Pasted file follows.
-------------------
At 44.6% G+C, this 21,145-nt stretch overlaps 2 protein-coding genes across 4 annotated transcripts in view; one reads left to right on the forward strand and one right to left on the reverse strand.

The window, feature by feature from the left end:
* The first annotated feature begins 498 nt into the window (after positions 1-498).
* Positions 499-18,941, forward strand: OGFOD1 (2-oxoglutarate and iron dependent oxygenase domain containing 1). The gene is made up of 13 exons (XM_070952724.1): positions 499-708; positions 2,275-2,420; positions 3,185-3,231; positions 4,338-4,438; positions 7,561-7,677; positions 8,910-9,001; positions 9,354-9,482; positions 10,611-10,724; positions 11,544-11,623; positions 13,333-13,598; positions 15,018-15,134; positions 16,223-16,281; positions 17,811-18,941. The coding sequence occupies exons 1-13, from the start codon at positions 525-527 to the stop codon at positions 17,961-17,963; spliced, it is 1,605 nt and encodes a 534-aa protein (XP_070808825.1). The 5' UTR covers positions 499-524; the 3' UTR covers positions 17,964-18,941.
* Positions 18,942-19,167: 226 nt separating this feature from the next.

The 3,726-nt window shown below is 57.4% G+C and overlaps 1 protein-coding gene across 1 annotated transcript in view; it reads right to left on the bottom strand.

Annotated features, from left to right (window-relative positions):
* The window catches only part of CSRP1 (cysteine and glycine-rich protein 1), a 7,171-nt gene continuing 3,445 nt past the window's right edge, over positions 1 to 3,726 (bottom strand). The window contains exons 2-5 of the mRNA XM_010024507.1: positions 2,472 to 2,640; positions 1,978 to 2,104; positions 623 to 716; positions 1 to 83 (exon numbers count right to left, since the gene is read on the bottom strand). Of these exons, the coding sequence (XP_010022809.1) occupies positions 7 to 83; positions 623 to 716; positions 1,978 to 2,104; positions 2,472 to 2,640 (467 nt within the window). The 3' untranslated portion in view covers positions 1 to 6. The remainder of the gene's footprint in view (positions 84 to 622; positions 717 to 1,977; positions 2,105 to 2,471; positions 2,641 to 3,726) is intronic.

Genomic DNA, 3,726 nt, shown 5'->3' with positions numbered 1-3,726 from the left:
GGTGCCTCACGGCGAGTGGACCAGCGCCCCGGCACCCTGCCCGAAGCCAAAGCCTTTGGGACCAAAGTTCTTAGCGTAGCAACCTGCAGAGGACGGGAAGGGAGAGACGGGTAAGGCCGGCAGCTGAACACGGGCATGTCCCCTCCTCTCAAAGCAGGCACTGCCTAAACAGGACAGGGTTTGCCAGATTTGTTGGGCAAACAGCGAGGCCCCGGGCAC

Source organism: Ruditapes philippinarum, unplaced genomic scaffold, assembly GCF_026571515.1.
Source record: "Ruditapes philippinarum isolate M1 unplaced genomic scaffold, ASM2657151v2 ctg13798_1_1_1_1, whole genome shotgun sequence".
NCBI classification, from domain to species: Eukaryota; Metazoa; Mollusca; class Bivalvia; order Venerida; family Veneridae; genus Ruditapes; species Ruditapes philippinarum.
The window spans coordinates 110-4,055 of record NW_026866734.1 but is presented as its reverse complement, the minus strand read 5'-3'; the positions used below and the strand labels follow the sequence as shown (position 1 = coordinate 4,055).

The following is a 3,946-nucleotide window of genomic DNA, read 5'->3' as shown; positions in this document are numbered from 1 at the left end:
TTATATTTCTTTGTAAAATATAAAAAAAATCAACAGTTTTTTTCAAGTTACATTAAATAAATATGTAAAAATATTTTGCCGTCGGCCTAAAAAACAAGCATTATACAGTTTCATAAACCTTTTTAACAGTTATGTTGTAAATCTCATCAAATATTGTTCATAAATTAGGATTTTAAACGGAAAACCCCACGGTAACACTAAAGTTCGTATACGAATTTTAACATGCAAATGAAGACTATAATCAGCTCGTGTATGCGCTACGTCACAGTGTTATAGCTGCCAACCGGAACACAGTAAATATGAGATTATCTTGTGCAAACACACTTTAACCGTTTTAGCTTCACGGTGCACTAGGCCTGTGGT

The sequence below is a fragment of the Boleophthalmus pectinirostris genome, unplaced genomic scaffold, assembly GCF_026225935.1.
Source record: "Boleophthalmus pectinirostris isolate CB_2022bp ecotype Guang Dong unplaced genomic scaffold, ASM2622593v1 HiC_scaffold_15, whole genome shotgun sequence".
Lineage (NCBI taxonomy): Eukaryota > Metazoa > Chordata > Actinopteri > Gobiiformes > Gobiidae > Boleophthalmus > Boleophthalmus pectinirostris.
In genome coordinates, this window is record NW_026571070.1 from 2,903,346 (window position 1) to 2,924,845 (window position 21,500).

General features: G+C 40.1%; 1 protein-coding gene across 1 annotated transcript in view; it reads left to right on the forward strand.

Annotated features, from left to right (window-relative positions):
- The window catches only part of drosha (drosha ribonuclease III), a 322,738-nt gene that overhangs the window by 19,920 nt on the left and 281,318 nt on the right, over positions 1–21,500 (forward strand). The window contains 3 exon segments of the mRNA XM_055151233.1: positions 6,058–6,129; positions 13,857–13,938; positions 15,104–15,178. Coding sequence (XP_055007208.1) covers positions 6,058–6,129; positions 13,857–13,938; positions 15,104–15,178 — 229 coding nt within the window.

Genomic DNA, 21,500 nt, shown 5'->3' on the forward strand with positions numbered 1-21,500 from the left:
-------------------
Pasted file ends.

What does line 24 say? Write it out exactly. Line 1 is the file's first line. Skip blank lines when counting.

Genomic DNA, 21,500 nt, shown 5'->3' on the forward strand with positions numbered 1-21,500 from the left: